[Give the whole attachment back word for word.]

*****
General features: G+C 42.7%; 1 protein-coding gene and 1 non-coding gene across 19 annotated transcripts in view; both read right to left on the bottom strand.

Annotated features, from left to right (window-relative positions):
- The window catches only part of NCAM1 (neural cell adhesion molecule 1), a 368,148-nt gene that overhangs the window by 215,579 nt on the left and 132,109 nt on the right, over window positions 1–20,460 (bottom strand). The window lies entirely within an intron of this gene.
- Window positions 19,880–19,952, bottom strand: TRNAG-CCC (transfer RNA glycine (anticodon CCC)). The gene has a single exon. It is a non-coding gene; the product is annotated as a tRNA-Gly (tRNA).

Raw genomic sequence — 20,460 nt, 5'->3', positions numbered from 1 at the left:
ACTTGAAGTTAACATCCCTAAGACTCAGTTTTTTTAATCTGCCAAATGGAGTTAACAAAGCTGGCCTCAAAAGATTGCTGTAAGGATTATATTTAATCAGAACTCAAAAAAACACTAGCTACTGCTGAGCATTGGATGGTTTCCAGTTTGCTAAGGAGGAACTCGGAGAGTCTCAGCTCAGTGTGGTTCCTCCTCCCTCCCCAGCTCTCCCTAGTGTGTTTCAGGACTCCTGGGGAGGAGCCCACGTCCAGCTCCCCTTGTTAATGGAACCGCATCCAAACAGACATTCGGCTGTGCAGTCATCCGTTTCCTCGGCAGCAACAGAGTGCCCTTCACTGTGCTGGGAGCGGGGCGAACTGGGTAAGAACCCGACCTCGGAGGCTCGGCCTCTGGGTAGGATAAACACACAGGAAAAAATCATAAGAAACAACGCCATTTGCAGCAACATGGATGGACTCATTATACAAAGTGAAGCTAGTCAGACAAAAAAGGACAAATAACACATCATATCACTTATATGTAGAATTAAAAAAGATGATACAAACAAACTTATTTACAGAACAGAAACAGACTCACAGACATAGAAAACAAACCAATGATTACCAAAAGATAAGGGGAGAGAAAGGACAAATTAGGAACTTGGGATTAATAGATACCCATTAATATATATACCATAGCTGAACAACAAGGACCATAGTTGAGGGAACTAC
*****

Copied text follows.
General features: G+C 42.7%; 1 protein-coding gene and 1 non-coding gene across 19 annotated transcripts in view; both read right to left on the bottom strand.

Annotated features, from left to right (window-relative positions):
- The window catches only part of NCAM1 (neural cell adhesion molecule 1), a 368,148-nt gene that overhangs the window by 215,579 nt on the left and 132,109 nt on the right, over window positions 1–20,460 (bottom strand). The window lies entirely within an intron of this gene.
- Window positions 19,880–19,952, bottom strand: TRNAG-CCC (transfer RNA glycine (anticodon CCC)). The gene has a single exon. It is a non-coding gene; the product is annotated as a tRNA-Gly (tRNA).

Raw genomic sequence — 20,460 nt, 5'->3', positions numbered from 1 at the left:
ACTTGAAGTTAACATCCCTAAGACTCAGTTTTTTTAATCTGCCAAATGGAGTTAACAAAGCTGGCCTCAAAAGATTGCTGTAAGGATTATATTTAATCAGAACTCAAAAAAACACTAGCTACTGCTGAGCATTGGATGGTTTCCAGTTTGCTAAGGAGGAACTCGGAGAGTCTCAGCTCAGTGTGGTTCCTCCTCCCTCCCCAGCTCTCCCTAGTGTGTTTCAGGACTCCTGGGGAGGAGCCCACGTCCAGCTCCCCTTGTTAATGGAACCGCATCCAAACAGACATTCGGCTGTGCAGTCATCCGTTTCCTCGGCAGCAACAGAGTGCCCTTCACTGTGCTGGGAGCGGGGCGAACTGGGTAAGAACCCGACCTCGGAGGCTCGGCCTCTGGGTAGGATAAACACACAGGAAAAAATCATAAGAAACAACGCCATTTGCAGCAACATGGATGGACTCATTATACAAAGTGAAGCTAGTCAGACAAAAAAGGACAAATAACACATCATATCACTTATATGTAGAATTAAAAAAGATGATACAAACAAACTTATTTACAGAACAGAAACAGACTCACAGACATAGAAAACAAACCAATGATTACCAAAAGATAAGGGGAGAGAAAGGACAAATTAGGAACTTGGGATTAATAGATACCCATTAATATATATACCATAGCTGAACAACAAGGACCATAGTTGAGGGAACTAC